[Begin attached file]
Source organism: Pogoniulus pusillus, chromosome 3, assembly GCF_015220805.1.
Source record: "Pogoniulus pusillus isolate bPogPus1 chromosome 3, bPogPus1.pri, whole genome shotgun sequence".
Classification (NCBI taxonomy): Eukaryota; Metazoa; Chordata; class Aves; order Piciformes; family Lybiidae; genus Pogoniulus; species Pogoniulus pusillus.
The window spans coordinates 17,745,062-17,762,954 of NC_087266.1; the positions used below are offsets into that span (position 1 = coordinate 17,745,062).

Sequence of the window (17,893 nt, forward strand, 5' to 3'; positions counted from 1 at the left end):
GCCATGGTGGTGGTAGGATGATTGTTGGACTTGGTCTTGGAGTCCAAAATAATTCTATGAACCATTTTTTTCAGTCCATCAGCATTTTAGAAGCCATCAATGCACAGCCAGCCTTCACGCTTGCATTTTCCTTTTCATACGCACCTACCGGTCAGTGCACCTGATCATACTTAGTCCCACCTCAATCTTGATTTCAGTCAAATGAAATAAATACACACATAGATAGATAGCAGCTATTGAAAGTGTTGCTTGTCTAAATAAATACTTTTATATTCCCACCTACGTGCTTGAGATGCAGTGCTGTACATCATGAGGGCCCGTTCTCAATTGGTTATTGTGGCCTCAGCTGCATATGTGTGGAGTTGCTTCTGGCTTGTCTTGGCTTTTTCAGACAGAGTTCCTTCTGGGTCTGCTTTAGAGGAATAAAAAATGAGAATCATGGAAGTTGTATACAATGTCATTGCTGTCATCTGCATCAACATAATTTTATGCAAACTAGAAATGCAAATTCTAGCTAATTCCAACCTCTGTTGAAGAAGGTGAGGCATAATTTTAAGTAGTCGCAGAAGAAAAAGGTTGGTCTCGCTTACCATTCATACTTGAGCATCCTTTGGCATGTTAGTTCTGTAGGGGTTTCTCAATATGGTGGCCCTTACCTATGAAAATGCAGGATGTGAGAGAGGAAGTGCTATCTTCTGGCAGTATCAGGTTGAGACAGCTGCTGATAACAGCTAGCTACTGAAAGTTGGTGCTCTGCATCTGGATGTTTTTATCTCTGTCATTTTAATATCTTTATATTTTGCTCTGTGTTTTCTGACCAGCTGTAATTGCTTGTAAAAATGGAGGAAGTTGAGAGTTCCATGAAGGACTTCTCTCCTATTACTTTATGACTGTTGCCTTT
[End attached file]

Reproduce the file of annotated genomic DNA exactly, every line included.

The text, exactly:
Source organism: Pogoniulus pusillus, chromosome 3, assembly GCF_015220805.1.
Source record: "Pogoniulus pusillus isolate bPogPus1 chromosome 3, bPogPus1.pri, whole genome shotgun sequence".
Classification (NCBI taxonomy): Eukaryota; Metazoa; Chordata; class Aves; order Piciformes; family Lybiidae; genus Pogoniulus; species Pogoniulus pusillus.
The window spans coordinates 17,745,062-17,762,954 of NC_087266.1; the positions used below are offsets into that span (position 1 = coordinate 17,745,062).

Sequence of the window (17,893 nt, forward strand, 5' to 3'; positions counted from 1 at the left end):
GCCATGGTGGTGGTAGGATGATTGTTGGACTTGGTCTTGGAGTCCAAAATAATTCTATGAACCATTTTTTTCAGTCCATCAGCATTTTAGAAGCCATCAATGCACAGCCAGCCTTCACGCTTGCATTTTCCTTTTCATACGCACCTACCGGTCAGTGCACCTGATCATACTTAGTCCCACCTCAATCTTGATTTCAGTCAAATGAAATAAATACACACATAGATAGATAGCAGCTATTGAAAGTGTTGCTTGTCTAAATAAATACTTTTATATTCCCACCTACGTGCTTGAGATGCAGTGCTGTACATCATGAGGGCCCGTTCTCAATTGGTTATTGTGGCCTCAGCTGCATATGTGTGGAGTTGCTTCTGGCTTGTCTTGGCTTTTTCAGACAGAGTTCCTTCTGGGTCTGCTTTAGAGGAATAAAAAATGAGAATCATGGAAGTTGTATACAATGTCATTGCTGTCATCTGCATCAACATAATTTTATGCAAACTAGAAATGCAAATTCTAGCTAATTCCAACCTCTGTTGAAGAAGGTGAGGCATAATTTTAAGTAGTCGCAGAAGAAAAAGGTTGGTCTCGCTTACCATTCATACTTGAGCATCCTTTGGCATGTTAGTTCTGTAGGGGTTTCTCAATATGGTGGCCCTTACCTATGAAAATGCAGGATGTGAGAGAGGAAGTGCTATCTTCTGGCAGTATCAGGTTGAGACAGCTGCTGATAACAGCTAGCTACTGAAAGTTGGTGCTCTGCATCTGGATGTTTTTATCTCTGTCATTTTAATATCTTTATATTTTGCTCTGTGTTTTCTGACCAGCTGTAATTGCTTGTAAAAATGGAGGAAGTTGAGAGTTCCATGAAGGACTTCTCTCCTATTACTTTATGACTGTTGCCTTT